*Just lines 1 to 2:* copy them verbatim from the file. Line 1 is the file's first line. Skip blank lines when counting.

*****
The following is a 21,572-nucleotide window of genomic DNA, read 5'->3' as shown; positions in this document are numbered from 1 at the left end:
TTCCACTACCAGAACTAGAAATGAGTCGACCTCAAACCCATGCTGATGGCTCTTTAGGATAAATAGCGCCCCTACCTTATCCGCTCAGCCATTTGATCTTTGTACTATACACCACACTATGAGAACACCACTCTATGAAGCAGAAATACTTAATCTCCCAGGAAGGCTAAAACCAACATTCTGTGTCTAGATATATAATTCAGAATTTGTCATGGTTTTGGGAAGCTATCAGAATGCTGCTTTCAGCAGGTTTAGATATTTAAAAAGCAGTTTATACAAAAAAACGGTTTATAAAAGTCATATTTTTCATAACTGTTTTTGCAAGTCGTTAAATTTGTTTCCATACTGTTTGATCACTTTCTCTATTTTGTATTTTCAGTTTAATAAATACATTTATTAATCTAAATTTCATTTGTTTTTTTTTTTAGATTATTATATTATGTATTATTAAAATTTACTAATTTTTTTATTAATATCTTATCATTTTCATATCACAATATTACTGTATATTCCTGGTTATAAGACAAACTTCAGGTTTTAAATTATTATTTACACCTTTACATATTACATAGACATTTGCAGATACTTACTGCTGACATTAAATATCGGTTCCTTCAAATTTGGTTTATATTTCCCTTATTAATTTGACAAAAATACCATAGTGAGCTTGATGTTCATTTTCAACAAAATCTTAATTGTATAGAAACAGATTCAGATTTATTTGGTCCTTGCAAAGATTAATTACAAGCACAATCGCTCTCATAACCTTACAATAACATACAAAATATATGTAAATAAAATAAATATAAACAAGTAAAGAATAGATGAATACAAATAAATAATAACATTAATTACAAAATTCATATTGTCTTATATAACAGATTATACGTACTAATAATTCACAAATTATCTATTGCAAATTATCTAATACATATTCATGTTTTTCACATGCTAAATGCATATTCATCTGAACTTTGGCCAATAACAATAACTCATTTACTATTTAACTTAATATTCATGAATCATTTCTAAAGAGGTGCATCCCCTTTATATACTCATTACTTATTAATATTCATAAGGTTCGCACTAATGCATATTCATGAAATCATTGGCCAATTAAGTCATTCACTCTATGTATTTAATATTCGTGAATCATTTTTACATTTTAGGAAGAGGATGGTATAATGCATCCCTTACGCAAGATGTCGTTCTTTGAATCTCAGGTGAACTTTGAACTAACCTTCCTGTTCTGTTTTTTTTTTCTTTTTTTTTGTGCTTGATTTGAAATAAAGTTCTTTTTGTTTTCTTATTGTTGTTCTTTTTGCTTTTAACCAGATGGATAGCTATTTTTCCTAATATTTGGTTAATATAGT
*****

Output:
The following is a 21,572-nucleotide window of genomic DNA, read 5'->3' as shown; positions in this document are numbered from 1 at the left end:
TTCCACTACCAGAACTAGAAATGAGTCGACCTCAAACCCATGCTGATGGCTCTTTAGGATAAATAGCGCCCCTACCTTATCCGCTCAGCCATTTGATCTTTGTACTATACACCACACTATGAGAACACCACTCTATGAAGCAGAAATACTTAATCTCCCAGGAAGGCTAAAACCAACATTCTGTGTCTAGATATATAATTCAGAATTTGTCATGGTTTTGGGAAGCTATCAGAATGCTGCTTTCAGCAGGTTTAGATATTTAAAAAGCAGTTTATACAAAAAAACGGTTTATAAAAGTCATATTTTTCATAACTGTTTTTGCAAGTCGTTAAATTTGTTTCCATACTGTTTGATCACTTTCTCTATTTTGTATTTTCAGTTTAATAAATACATTTATTAATCTAAATTTCATTTGTTTTTTTTTTTAGATTATTATATTATGTATTATTAAAATTTACTAATTTTTTTATTAATATCTTATCATTTTCATATCACAATATTACTGTATATTCCTGGTTATAAGACAAACTTCAGGTTTTAAATTATTATTTACACCTTTACATATTACATAGACATTTGCAGATACTTACTGCTGACATTAAATATCGGTTCCTTCAAATTTGGTTTATATTTCCCTTATTAATTTGACAAAAATACCATAGTGAGCTTGATGTTCATTTTCAACAAAATCTTAATTGTATAGAAACAGATTCAGATTTATTTGGTCCTTGCAAAGATTAATTACAAGCACAATCGCTCTCATAACCTTACAATAACATACAAAATATATGTAAATAAAATAAATATAAACAAGTAAAGAATAGATGAATACAAATAAATAATAACATTAATTACAAAATTCATATTGTCTTATATAACAGATTATACGTACTAATAATTCACAAATTATCTATTGCAAATTATCTAATACATATTCATGTTTTTCACATGCTAAATGCATATTCATCTGAACTTTGGCCAATAACAATAACTCATTTACTATTTAACTTAATATTCATGAATCATTTCTAAAGAGGTGCATCCCCTTTATATACTCATTACTTATTAATATTCATAAGGTTCGCACTAATGCATATTCATGAAATCATTGGCCAATTAAGTCATTCACTCTATGTATTTAATATTCGTGAATCATTTTTACATTTTAGGAAGAGGATGGTATAATGCATCCCTTACGCAAGATGTCGTTCTTTGAATCTCAGGTGAACTTTGAACTAACCTTCCTGTTCTGTTTTTTTTTTCTTTTTTTTTGTGCTTGATTTGAAATAAAGTTCTTTTTGTTTTCTTATTGTTGTTCTTTTTGCTTTTAACCAGATGGATAGCTATTTTTCCTAATATTTGGTTAATATAGT